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November 18, 2009 11:30:22

Cumbe Mayo: Thin Rivers in a Stone Forest

By Jessie Kwak
Photos by Robert Kittilson

Cumbe Mayo: Thin Rivers in a Stone ForestYesterday we went to Cumbe Mayo. We elected to go via a private tour rather than a group tour—more expensive, but I think a way better experience in the end. We left at 7am sharp, just the two of us and our fantastic guide Antonio.

Antonio was an older man, a retired high school history and geography teacher who has worked for 30 years as a guide around Cajamarca. His passion for the place is infectious: he knows every square inch, every foot path, every petroglyph. He began picking up garbage along the trail the moment we set foot on it, and by the time we returned he had a plastic sack full of Inca Kola bottles and candy wrappers. He seemed genuinely sad and angry that people exist who would come to visit a place for reason of its beauty, then carelessly toss their water bottle aside while they admire the view.

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August 20, 2009 10:50:29

Amotape: Magical Forests

By Mylene d'Auriol
Taken from El Comercio
Amotape: Magical Forests in Peru
Tumbes holds much more than just beaches. Its extensive forests hold amazing landscapes just waiting to be discovered.The majority of visitors to Tumbes equate the area with its beautiful beaches and great food, but the region has much more to offer to those who choose to visit.

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January 9, 2007 21:24:47

Abancay: In the heart of 'the god who speaks'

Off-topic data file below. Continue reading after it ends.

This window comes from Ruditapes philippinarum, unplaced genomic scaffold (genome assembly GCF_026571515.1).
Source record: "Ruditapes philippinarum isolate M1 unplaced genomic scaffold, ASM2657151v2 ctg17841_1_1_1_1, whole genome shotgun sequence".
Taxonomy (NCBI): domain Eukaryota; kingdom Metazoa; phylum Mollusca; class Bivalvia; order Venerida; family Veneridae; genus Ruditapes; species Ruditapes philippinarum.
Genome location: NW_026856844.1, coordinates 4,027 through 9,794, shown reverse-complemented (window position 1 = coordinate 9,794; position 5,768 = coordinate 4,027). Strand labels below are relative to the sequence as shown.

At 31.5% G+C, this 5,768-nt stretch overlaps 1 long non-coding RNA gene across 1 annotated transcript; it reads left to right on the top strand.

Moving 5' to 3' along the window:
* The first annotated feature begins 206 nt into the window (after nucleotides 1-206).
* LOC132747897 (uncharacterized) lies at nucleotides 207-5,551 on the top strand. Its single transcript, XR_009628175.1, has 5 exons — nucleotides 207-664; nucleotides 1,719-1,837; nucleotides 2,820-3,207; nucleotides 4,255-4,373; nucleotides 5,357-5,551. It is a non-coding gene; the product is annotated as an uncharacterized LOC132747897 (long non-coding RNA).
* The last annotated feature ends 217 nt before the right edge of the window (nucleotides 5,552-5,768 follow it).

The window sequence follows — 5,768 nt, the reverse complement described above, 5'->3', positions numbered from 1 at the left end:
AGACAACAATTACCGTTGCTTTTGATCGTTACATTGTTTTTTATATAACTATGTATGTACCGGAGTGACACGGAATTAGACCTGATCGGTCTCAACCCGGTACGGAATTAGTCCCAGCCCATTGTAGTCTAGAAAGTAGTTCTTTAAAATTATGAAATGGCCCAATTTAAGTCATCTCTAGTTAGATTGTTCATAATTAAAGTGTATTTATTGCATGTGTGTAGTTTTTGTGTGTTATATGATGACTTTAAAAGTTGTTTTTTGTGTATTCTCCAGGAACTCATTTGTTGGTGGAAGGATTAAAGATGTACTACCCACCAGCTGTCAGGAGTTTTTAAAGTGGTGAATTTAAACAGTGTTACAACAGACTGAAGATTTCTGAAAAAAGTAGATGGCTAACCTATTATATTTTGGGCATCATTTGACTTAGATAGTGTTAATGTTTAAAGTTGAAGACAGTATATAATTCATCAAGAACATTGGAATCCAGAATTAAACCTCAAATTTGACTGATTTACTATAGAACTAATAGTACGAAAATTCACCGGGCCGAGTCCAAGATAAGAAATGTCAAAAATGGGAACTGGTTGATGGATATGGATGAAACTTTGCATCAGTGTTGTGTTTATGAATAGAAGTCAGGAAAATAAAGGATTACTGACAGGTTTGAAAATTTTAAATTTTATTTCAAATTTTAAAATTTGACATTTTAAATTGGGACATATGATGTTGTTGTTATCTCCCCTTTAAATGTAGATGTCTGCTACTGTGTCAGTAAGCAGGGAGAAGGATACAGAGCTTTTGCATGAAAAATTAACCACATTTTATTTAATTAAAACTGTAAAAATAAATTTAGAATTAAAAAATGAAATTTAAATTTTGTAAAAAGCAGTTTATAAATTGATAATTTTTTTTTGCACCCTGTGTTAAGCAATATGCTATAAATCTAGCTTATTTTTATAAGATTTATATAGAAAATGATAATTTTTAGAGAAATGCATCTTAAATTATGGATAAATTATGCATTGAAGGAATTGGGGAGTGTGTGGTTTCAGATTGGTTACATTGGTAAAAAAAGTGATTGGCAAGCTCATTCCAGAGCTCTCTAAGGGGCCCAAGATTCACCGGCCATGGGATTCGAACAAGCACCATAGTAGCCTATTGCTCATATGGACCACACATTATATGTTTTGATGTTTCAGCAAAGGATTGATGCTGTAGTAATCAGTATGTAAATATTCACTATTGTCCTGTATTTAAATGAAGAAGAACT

for map of the area - click here -Courtesy of
RUMBOS






Text: Fernando Reyes Quincho         Photos: Walter Silvera



View from Pachachaca bridge
enlargeOld and strong bridges, such as the Pachachaca, lie over the sinuous forms of the turbulent rivers that furiously break into the cordillera.
(LIP-wb) -- Like a good child of the Apurímac ("the god who speaks"), Abancay has a lot to say. This regional capital is an archetypal representation of that beggar sitting on a golden stool, the metaphor for Peru immortalized by Antonio Raimondi.

Located in the southern zone of the Peruvian Andes, it is an area of geographical caprices, where green hills are met by rocky mountains and the snowcapped peaks of the Ampay National Sanctuary. It is a territory of serpentine pathways where natural and architectural jewels are hidden and babbling rivers suddenly roar into life.

In Apurímac the cows are not fat. Despite the fact that this department, buried deep in the highlands of southern Peru, boasts lush countryside and a noble past, it has still not found a way to shake off the burden of being labeled the second poorest place in Peru.

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